News and Views from the Issue Rother 50 Valley Railway Issue 58 ÂŁ1 Winter 2011
Journal of the Rother Valley Railway Supporters’ Association Issue 58 Winter 2011
Rother Valley Railway Supporters’ Association Committee for 2011/12: Helen Brett (Chairman) David Felton (Treasurer) Peter Brown Geoff Wyatt Steve Griffiths (Secretary & editor of the Phoenix) email@example.com
The Rother Valley Railway Station, Station Road, Robertsbridge, East Sussex, TN32 5DG telephone: 01580 881833 RVR e-mail: firstname.lastname@example.org RVR website: www.rvr.org.uk RVR membership: email@example.com
Membership secretary Trevor Streeter
Rother Valley Railway Ltd Directors: David Felton (Chairman & Co. Secretary) Roy Seabourne John Snell Mike Hart OBE David Slack
Reg. Office: 3-4 Bower Terrace, Maidstone, Kent, ME16 8RY
Managers: Helen Brett Peter Brown Steve Griffiths Paul King Simon Relf
Trevor Streeter (Environmental Compliance mgr; webmaster)
(Shop mgr) (acting Loco mgr) (Safety mgr) (Forestry and Conservation mgr) (acting P/Way mgr)
(e-mail etc as above)
Geoff Wyatt Mark Yonge
(Carriage & Wagon mgr) (Press Officer)
Rother Valley Railway Heritage Trust Rother Valley Railway Heritage Trust Trustees: Gardner Crawley (Chairman), Peter Davis, David Felton Trustees: Gardner Mike Crawley Davis, John DavidSnell Felton, Mike Hart OBE, Hart(Chairman), (OBE), RoyPeter Seabourne, Roy Seabourne, John Snell Address etc as above Phoenix copyright: The Rother Valley Railway Supporters’ Association & contributors as named.
Editorial As the year comes to a close, 2011 looks like being one of the most significant in the history of the push to reopen the line between Robertsbridge and Bodiam. Last February we learned of the Trust’s ideas for the western end of the route and within a short space of time work had begun on the preparations for the extension from Bridge No 1 to Northbridge Street at the top end of the village. This followed hard on the heels of the first passenger trains to run over the newly completed eastern extension between Bodiam and Junction Road, and the acquisition of the RVR’s first steam loco Charwelton. Now in this issue we have news of two further additions to the stable, but as you will see we are also saying goodbye to some old friends. I hoped to be able to bring you details of the Trust’s planned track layout and facilities at Robertsbridge, but although these are well advanced now there are still interested parties to be consulted and negotiated with, and so once more we have to respect the fact that sometimes one just have to wait until Christmas Day before one can open the mysterious boxes under tree, frustrating thought it can be. You may like to know that the RVRSA decided recently not to increase your subscription for the coming year. Trevor our membership secretary writes below about the growth of the association. And do please make a note of the date of the next AGM –it’s set for 28 April. With bridge spans due to be placed early next year, followed by tracklaying, and hopefully announcements about the new layout at Robertsbridge, 2012 should be another eventful one. May I wish you all a merry Christmas and a happy New Year. Steve Griffiths (editor)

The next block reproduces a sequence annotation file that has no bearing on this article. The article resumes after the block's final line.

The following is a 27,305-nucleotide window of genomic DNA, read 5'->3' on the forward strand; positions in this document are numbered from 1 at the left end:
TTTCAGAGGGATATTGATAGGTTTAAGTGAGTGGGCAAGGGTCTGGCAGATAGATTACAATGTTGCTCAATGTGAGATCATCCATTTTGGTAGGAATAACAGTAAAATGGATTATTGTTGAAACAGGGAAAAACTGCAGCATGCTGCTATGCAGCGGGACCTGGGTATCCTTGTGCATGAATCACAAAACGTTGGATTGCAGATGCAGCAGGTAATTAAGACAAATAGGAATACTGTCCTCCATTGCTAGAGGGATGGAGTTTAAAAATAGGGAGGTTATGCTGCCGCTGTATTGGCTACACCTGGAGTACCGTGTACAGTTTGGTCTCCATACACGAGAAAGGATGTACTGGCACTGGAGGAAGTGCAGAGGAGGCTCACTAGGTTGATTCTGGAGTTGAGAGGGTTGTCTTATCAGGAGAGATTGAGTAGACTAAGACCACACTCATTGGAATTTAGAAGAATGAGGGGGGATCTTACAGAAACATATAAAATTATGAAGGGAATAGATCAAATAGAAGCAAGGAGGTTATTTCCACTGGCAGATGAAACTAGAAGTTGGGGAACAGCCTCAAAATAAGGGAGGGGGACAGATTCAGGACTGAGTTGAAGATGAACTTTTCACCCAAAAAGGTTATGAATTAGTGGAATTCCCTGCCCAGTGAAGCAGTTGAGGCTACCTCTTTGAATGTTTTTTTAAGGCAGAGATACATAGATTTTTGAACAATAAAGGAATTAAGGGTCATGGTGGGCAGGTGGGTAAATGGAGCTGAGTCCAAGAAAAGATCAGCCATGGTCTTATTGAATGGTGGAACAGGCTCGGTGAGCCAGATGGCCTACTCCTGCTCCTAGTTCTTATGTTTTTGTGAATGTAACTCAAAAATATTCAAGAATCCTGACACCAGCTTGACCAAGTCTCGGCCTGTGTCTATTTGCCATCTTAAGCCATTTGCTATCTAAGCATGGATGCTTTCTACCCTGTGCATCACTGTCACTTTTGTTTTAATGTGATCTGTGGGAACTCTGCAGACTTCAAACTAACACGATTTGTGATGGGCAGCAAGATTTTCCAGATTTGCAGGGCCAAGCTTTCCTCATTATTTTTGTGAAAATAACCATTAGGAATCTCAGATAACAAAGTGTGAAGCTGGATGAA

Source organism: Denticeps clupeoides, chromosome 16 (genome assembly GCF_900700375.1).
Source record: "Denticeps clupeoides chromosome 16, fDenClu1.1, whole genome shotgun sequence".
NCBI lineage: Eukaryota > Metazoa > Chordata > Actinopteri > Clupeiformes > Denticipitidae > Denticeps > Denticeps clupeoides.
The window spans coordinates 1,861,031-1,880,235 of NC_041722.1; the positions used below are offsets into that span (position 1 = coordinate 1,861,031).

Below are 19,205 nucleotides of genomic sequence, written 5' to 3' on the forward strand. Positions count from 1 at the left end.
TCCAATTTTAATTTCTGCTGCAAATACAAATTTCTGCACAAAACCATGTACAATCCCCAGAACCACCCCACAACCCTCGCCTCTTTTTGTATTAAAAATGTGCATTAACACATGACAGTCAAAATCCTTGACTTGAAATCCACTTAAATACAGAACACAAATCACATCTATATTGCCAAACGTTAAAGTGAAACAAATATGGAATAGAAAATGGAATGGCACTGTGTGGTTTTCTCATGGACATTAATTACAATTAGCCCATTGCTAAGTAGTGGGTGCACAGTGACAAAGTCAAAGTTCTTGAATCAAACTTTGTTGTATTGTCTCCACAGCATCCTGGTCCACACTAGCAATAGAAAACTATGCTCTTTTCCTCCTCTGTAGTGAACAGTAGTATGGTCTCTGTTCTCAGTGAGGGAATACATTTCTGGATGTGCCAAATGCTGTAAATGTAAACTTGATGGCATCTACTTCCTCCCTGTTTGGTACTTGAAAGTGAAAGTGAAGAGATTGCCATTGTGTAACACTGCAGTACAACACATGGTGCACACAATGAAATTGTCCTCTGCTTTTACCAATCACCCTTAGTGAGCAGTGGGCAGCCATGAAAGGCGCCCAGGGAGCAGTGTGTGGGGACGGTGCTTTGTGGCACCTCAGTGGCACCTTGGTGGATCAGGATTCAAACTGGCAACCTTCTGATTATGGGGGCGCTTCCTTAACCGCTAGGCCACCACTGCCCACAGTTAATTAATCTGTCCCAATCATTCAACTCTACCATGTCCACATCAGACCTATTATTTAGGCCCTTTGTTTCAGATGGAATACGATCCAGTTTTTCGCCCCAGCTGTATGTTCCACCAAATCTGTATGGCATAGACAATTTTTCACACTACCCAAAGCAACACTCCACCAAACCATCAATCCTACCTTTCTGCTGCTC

cover – new walkways being fabricated for the ex-Staplehurst bridge spans (MH) Any uncredit ed articles and text have been produced by th e Editor